Like the orangutans in OFI’s care, Bubu goes on daily forest excursions. She can happily entertain herself in the forest. Showing all the impetuousness of youth, she hops into muddy puddles with glee. Whenever Bubu is happy, her nose crinkles up, and she opens her mouth in delight. She loves to explore and follow her nose. Her favorite spots contain several slowly rotting felled trees which she practices biting through with her already strong teeth. Beginning to forage as well, she uses her nose and long tongue to track down ants and larvae. Sun bears can stick their tongues out up to 10 inches while feeding! The longer the tongue, the more food they can get. In the wild, sun bears benefit the forest ecosystem by controlling termite populations. Once she has found an insect nest, Bubu straddles the tree, and picks off the insects one by one. She sometimes lets them crawl onto her paw, and then licks them off. Other times, she gets in over her head, sticking her face into a tree and coming out with ants swarming all over her. She will frantically roll around on the floor, pawing away to get the ants off!
Initially housed on her own, Bubu was eventually integrated with another cub, Shannon. This took some getting used to. Initially Bubu refused to acknowledge Shannon, acting out defensively when approached. Shannon, who had spent time with other bears, was undeterred. After some time, Bubu warmed up to Shannon, and they now play-chase each other on their daily outings, darting in and out of the ferns trying to catch each another. The pair sometimes become so excited they can hardly contain themselves. Facing each other, they stand up on their hind legs and shake their whole bodies while stretching out both paws like jazz hands. Bubu will fall on her back, writhing around on the ground with delight while Shannon pounces on top of her.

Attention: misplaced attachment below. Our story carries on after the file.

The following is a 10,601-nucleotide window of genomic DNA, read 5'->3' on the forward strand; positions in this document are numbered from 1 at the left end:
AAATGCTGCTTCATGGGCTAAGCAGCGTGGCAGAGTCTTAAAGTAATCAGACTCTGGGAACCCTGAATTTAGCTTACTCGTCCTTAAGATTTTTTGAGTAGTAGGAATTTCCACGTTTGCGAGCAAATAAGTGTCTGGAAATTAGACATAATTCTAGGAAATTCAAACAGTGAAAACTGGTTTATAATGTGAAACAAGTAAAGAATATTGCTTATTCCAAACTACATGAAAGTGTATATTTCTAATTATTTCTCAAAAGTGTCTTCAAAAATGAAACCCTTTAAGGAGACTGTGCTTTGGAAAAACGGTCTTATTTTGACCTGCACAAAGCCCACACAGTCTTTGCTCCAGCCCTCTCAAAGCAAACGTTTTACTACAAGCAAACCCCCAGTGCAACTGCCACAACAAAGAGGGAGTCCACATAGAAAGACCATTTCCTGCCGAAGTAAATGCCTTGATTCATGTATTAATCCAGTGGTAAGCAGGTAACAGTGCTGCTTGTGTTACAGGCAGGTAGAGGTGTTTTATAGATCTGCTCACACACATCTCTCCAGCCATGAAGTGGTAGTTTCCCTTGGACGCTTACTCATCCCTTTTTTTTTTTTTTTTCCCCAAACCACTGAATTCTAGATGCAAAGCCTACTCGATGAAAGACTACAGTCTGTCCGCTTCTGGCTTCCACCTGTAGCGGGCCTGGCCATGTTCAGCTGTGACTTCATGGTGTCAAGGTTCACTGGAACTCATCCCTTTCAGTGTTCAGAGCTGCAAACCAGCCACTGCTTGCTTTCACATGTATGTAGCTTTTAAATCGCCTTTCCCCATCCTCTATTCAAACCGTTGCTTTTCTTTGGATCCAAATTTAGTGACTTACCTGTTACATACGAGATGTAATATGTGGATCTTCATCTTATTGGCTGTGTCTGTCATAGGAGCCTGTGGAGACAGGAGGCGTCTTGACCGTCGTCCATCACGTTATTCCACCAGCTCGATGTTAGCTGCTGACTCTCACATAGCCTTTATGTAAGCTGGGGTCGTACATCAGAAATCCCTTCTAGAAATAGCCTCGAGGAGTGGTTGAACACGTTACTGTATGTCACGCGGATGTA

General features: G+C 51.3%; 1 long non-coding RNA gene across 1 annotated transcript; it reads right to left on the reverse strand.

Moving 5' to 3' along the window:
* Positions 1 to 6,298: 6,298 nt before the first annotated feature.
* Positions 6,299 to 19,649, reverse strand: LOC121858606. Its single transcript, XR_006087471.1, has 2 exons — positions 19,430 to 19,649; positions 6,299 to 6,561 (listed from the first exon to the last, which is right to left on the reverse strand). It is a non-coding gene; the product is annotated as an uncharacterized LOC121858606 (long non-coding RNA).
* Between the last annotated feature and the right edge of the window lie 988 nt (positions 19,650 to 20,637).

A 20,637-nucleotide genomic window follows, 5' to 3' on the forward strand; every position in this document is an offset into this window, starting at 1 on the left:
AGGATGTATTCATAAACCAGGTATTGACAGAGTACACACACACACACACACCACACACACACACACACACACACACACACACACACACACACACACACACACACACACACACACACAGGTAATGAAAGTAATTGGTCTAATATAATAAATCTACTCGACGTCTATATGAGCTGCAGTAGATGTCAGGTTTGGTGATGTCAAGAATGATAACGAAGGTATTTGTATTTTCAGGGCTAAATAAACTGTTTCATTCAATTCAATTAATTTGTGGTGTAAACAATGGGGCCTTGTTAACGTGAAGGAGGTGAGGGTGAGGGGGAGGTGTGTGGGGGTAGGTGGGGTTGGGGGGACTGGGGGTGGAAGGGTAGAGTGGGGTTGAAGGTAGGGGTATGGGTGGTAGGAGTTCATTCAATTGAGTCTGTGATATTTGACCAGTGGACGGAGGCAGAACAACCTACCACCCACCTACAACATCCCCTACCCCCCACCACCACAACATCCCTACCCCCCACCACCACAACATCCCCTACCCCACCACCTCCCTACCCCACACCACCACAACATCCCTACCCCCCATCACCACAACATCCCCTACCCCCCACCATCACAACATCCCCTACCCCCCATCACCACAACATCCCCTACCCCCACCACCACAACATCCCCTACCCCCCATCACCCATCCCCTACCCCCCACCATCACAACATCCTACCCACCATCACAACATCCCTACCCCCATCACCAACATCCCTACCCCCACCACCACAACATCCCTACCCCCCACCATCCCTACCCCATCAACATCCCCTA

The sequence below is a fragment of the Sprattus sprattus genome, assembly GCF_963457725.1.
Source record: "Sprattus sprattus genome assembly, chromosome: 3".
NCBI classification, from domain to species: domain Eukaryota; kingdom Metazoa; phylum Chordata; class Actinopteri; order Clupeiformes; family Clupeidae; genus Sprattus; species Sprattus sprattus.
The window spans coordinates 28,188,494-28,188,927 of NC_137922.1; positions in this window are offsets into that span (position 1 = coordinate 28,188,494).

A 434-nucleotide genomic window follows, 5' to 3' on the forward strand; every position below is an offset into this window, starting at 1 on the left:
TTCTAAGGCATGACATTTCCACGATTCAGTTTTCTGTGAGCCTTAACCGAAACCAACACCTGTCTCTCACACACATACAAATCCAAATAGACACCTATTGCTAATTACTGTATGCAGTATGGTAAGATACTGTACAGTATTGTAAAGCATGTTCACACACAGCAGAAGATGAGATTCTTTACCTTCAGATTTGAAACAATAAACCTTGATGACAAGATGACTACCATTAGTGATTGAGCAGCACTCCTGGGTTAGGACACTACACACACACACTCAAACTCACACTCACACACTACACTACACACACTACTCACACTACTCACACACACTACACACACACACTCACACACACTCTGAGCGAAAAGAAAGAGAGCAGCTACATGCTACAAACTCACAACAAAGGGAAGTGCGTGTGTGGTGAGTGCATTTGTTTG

Through observing Shannon, Bubu has become an adventurous tree climber. This skill is good for multiple reasons: she can scale trees to escape predators, or she can do it just for fun! She shows no fear scaling the tallest trees. She has cleverly figured out how to relax while high up in the trees by resting on a steady branch and tugging on weaker branches to paw and chew at leaves to her heart’s content. When she is ready to come down, she uses her long claws to slow her descent before dropping down the last bit. It is not a particularly graceful move, but Bubu is too busy enjoying herself to care. Bubu enjoys her time in the forest so much that she doesn’t want it to end, but knowing she can come back again tomorrow, she will bound after her caregivers when they are ready to return to the enclosure.
Rehabilitation is an intensive process, and at times feels desperate, due to the dire situation for wildlife in Borneo. OFI will continue in earnest to prepare Bubu for a future of freedom. The forest is both a beautiful and dangerous place for a young bear, but as Bubu continues to grow and thrive, she will find her place.